Though ‘Google Forms’ may seem archaic to tech savvy people, I used it for the first time a few weeks ago!! The possible uses of this ‘app’ in the classroom seem vast, but I was looking for ways to improve how my students provide peer feedback and ask questions during/after oral presentations. I am so glad that I tried this and I’m excited to share the results.
Context: I teach a film anaysis unit using Alfred Hitchcock’s Psycho to my Grade 10 English class. The summative assignment is a group project wherein groups of 4 students select a 30-60 second clip from the film to analyse, paying attention to how craft shapes meaning, and prepare and present a 10 minute presentation on their findings. Again, I was looking for ways to improve student reflection and peer feedback/questions.
Here’s my process:
First: I created a Google Form exit slip so that I could practice creating forms and figure out how to best give my students access once created.
Nothing fancy but it worked! Using bit.do, I created a managable URL. Within seconds, the students accessed the form and left their comments. I couldn’t believe it worked and as we watched the comments pop-up, I decided that I would also use Google Forms for two more reflection exit slips (one more during the planning time and a summative reflection at the end of the unit).
Second: I then created separate forms and URLs for each of the groups. Not particularly time consuming–I made one “master” and then selected “make a copy.” Because I wanted each group’s form to include their film clip, I then edited each one switching out the clips. Note: I also wanted to insert their slide show, but I haven’t figured that out yet This form asks students to complete 5 prompts/questions.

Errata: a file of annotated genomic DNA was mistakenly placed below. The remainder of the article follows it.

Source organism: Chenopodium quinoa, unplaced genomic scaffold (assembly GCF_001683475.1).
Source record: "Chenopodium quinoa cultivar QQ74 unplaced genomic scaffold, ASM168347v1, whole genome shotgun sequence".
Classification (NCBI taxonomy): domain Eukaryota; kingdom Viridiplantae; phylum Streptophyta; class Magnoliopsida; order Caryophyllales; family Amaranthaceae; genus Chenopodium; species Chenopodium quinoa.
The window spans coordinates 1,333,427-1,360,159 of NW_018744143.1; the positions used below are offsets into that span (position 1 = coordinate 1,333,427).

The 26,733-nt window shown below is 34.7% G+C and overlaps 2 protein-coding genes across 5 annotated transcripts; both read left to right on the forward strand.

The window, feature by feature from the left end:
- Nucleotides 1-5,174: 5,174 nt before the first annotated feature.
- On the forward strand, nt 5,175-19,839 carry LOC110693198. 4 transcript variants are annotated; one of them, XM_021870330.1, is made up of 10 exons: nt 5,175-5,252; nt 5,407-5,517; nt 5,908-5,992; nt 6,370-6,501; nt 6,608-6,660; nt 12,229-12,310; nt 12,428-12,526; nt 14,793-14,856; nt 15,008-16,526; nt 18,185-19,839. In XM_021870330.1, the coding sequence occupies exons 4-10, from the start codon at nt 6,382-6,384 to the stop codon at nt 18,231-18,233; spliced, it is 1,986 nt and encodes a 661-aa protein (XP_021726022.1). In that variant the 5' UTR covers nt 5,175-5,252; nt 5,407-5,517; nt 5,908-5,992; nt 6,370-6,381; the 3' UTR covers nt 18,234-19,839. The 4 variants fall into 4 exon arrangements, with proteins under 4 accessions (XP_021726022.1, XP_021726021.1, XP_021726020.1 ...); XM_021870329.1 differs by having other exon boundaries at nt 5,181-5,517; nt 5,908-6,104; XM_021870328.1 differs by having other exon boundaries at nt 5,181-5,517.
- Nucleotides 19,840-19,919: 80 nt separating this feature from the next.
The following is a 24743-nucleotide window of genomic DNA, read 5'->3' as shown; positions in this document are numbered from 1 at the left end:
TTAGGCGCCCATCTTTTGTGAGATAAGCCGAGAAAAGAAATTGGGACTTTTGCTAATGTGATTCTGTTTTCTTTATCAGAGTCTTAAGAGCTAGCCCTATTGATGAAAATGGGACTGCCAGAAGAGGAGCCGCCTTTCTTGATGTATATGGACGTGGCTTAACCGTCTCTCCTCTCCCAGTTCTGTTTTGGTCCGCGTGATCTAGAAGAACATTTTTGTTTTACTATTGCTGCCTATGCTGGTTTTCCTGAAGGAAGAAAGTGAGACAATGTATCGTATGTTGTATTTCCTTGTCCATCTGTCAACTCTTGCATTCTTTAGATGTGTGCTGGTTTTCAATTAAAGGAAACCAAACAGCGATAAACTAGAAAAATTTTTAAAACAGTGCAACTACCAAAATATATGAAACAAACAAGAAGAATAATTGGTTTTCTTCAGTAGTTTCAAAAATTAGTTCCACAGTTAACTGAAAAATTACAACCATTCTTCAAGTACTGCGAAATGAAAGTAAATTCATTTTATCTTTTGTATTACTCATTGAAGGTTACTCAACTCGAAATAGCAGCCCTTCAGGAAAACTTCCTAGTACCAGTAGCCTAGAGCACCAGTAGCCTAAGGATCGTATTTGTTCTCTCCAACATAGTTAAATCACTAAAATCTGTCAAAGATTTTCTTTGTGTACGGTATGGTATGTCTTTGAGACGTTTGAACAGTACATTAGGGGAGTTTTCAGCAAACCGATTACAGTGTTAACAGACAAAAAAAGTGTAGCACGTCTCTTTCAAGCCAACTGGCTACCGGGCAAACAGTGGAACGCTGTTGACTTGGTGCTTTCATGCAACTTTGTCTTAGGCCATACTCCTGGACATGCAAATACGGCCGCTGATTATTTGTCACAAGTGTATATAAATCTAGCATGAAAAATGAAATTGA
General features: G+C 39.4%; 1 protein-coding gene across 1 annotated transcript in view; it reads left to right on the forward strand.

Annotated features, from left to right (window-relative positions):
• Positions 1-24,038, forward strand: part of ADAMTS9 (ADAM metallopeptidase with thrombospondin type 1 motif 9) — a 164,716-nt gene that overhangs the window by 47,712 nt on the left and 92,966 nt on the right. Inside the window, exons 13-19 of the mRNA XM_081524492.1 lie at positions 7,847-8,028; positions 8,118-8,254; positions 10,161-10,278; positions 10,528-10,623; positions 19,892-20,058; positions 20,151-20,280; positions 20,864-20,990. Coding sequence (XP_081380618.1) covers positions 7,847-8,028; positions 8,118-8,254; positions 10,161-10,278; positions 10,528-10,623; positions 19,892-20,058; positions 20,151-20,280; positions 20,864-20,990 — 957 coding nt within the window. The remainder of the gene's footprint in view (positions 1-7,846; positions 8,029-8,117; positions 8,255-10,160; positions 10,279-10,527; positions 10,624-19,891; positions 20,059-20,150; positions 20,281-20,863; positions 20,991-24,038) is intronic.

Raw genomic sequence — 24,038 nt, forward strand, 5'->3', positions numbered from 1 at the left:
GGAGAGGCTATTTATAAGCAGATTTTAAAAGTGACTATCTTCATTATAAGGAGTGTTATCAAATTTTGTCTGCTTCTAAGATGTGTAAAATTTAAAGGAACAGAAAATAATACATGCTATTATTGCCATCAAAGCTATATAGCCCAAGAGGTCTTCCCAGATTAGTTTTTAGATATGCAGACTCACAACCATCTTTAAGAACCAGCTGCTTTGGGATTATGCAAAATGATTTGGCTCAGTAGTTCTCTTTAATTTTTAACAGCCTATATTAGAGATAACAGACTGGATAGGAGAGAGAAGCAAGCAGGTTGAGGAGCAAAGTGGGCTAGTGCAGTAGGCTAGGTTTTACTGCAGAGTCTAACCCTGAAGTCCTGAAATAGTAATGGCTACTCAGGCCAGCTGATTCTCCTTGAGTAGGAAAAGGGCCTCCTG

Third: After each group presented, I gave the class time to complete the peer feedback form–I projected the form “live” as the students were writing their feedback. One of the prompts asked students to ask a question or asked for clarification about the ideas presented. The presenters saw the questions come up and began to address them.
I also asked students to evaluate each other using the marking guide and offer specific ways future presentations could be improved.
The students appreciated the instant feedback and several mentioned that they loved being able to show the feedback to their parents.
NOTE: I was terrified that some students would be inappropriate or insensitive. Before the first presentation, we talked about my concerns and I explained my expectations clearly and explicitly. I am so pleased to report that not one inappropriate comment or question was written. I did, however, make a “Name” question as question #1 (required)–I will continue to do this.
Fourth: I concluded the unit with a reflection assignment. The students were asked a series of questions about the unit generally, the final assignment, the group process, and their contribution. I found the responses “thin,” as they were usually limited to a sentence or sentence fragment. Next time, I will be clearer about the depth of reflection is appropriate and why.
Final Thoughts: I am pleased that I gave Google Forms a go. Of the goals I set, the most success is connected to how students asked questions. There was something so dynamic about the questions and comments coming in live and permanent; students seemed eager to respond and clarify. In terms of the refections, both during and after the process, there is room for improvement. It seems that when students are writing on their phones, they (perhaps correctly) think the responses should be short and quick. More need to be done in this area. I also loved that my desk was not burried in exit slips and reflections and that all of the information and feedback is saved digitally for future reference.